Eat Pray Love Book Club Discussion: Part 2

If a young, wealthy woman from India had traveled to the United States because she believed she'd find spiritual enlightenment, stayed for the entire four months of her trip at a retreat center run by a somewhat-controlling new religious movement that had branched off from Christianity, and then returned home to write a book about it, would you believe that she had a good understanding of either Christianity or the United States?

If all you knew about India was what you learned about the country from the book Eat Pray Love, you'd be forgiven for thinking that thinking that the country of India is a sort of spiritual spa where, if you're rich enough, you get enlightenment the way you might get a facial or a massage.

You might be shocked to learn that it's the world's largest democracy, roughly equivalent to the continent of Europe in land mass and the number of languages and cultures. It's religiously diverse, and the predominant Hinduism, in which Gilbert dabbles, recognizes 330 million deities, none of whom can be located by gazing into Elizabeth Gilbert's navel.

I found myself wishing she'd gotten out a little more. In her quest to find spiritual enlightenment in India, Elizabeth Gilbert is following a path that is both well-trodden (by the Beatles, no less) and well-satirized (Gita Mehta's Karma Cola is worth a read). However, it should be mentioned that a lot of times the spiritual path often involves … I don't know, actually looking at stuff in India.

It's easy to mock Gilbert's self-absorbed spiritual quest, but I should probably know better. I've been a spiritual tourist in India, too.

For a few months, I schlepped my heavy backpack and battered copy of Lonely Planet India on and off trains, staying at $5-a-night hostels, among other white twenty-somethings and thirty-somethings from wealthy countries. Most of them were from Europe. Some of them had been to ashrams. And for a few I talked with, their spiritual quests seemed genuine, in spite of their preference for tacky, flowy pants printed with the Om symbol. They talked earnestly about the peace they'd experienced in meditation and changes they'd make in their live when they got back to Liverpool or Stockholm.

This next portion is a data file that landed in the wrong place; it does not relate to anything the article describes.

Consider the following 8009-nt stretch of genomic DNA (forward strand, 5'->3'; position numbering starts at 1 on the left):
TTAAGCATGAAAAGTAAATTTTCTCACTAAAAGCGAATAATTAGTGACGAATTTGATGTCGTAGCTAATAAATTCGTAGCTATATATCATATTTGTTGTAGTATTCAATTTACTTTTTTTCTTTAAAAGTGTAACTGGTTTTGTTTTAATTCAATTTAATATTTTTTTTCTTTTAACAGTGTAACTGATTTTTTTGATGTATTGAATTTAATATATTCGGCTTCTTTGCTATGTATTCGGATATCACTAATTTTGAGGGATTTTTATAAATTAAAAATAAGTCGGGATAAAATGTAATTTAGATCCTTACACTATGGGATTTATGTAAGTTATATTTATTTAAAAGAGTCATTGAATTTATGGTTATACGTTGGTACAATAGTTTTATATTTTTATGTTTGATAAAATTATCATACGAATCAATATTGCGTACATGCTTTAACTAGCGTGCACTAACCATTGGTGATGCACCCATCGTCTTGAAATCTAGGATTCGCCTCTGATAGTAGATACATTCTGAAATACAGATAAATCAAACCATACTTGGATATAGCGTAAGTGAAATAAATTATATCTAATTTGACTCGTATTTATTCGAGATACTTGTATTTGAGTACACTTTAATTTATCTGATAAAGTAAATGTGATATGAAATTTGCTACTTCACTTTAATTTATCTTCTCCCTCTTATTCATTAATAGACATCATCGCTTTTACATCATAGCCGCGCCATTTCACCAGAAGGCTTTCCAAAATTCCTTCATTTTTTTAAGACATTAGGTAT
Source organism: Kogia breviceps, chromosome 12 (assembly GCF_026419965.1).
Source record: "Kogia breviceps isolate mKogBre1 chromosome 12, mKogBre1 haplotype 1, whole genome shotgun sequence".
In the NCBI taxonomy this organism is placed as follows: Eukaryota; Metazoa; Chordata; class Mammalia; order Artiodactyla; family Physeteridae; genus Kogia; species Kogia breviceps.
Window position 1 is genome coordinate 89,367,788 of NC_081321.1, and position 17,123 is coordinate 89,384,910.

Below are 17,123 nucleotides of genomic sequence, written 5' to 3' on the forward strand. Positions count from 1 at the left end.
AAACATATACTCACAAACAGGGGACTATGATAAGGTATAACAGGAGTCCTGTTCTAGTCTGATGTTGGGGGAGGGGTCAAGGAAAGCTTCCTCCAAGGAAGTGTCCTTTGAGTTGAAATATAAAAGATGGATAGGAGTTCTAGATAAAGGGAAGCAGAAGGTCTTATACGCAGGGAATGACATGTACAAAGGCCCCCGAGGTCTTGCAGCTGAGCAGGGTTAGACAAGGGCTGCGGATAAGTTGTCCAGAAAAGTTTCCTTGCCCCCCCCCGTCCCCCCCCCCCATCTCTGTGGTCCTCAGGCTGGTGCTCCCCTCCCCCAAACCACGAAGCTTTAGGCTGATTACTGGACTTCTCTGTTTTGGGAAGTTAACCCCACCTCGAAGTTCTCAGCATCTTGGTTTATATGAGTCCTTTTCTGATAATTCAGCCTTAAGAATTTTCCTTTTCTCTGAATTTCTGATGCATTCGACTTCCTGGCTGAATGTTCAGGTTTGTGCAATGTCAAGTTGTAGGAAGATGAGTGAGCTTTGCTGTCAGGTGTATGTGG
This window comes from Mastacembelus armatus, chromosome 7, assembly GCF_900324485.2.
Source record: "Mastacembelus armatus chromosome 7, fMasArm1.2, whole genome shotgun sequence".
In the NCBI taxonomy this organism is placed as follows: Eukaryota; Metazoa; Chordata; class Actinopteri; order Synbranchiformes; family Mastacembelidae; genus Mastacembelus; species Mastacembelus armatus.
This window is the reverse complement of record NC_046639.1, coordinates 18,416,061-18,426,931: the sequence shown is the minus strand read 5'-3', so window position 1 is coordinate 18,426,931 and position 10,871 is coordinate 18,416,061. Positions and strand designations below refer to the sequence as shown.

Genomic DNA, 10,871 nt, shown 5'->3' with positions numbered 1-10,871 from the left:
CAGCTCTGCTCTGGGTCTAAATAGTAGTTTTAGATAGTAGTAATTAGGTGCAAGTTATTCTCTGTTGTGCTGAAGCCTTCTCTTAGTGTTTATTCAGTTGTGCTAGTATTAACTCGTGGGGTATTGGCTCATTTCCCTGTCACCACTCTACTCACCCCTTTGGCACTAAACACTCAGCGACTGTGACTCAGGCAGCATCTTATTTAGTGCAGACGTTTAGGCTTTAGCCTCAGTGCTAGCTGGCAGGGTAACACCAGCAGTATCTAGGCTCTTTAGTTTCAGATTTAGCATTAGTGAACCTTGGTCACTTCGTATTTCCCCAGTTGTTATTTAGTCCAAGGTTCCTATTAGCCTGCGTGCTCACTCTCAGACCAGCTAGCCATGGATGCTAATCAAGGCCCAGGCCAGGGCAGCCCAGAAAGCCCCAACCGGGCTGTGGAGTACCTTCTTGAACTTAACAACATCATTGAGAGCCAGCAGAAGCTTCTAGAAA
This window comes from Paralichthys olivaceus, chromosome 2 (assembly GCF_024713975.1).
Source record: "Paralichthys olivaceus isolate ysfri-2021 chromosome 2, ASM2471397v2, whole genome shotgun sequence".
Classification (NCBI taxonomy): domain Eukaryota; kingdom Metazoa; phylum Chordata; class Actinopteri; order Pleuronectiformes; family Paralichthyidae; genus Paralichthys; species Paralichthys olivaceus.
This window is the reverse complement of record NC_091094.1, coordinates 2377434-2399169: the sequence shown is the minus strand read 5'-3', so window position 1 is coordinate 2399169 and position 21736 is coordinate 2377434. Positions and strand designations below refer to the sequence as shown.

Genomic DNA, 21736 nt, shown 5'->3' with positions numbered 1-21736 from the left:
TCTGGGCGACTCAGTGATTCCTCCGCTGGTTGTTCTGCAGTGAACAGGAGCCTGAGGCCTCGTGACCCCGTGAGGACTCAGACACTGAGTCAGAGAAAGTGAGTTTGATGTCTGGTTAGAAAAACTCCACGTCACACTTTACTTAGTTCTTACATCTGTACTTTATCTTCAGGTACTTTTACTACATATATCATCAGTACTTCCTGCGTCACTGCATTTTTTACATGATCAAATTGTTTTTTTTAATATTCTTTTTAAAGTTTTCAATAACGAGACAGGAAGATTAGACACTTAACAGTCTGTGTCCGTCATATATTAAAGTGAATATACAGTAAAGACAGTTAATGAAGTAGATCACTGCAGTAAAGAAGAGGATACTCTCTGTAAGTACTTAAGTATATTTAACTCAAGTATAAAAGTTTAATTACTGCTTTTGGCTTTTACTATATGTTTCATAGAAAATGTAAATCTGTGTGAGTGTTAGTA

In the back of my mind, I secretly thought I was better than they were, because I had come to be content in Christianity, the religious tradition I'd been raised in. But when my carefully-planned cross-cultural volunteer experience didn't go as planned, I found myself aimlessly traveling longer than expected—and doing a bit of soul searching myself.

I spent time in a lot of holy places. Among them were: the tree under which the Buddha experienced enlightenment, a Jain temple with a hospital for wounded birds, an astonishingly beautiful mosque built emperor Shah Jahan (of Taj Mahal fame), a synagogue with handpainted Chinese floor tiles, the Missionaries of Charity Mother House, which holds the tomb of Mother Teresa.

At the Mother House, I felt like an actual pilgrim. I prayed and worshiped with other Christians. At the other places - I don't know. I'm still trying to figure out what it means to be present in a holy place that belongs to another religious tradition. It's complicated. But I hope that my struggle to understand those visits will, if nothing else, surprise me.

I'm reminded of Robert Frost's famous advice—which has become a bit of a clichf© itself: "No surprise for the writer, no surprise for the reader." Gilbert isn't looking for a surprise. In fact, she admits she planned to find only one thing in India.

"I wanted to explore one aspect of myself set against the backdrop of each country, in a place that has traditionally done that one thing very well. I wanted to explore the art of pleasure in Italy, the art of devotion in India and, in Indonesia, the art of balancing the two," she writes.
But perhaps if Gilbert hadn't so carefully planned to spend her four months in India on the express train to enlightenment, no stops, her trip would have contained a few surprises for the reader.

Hannah Faith Notess is the editor of Jesus Girls: True Tales of Growing Up Female and Evangelical, a collection of personal essays, and managing editor of Seattle Pacific University's Response magazine.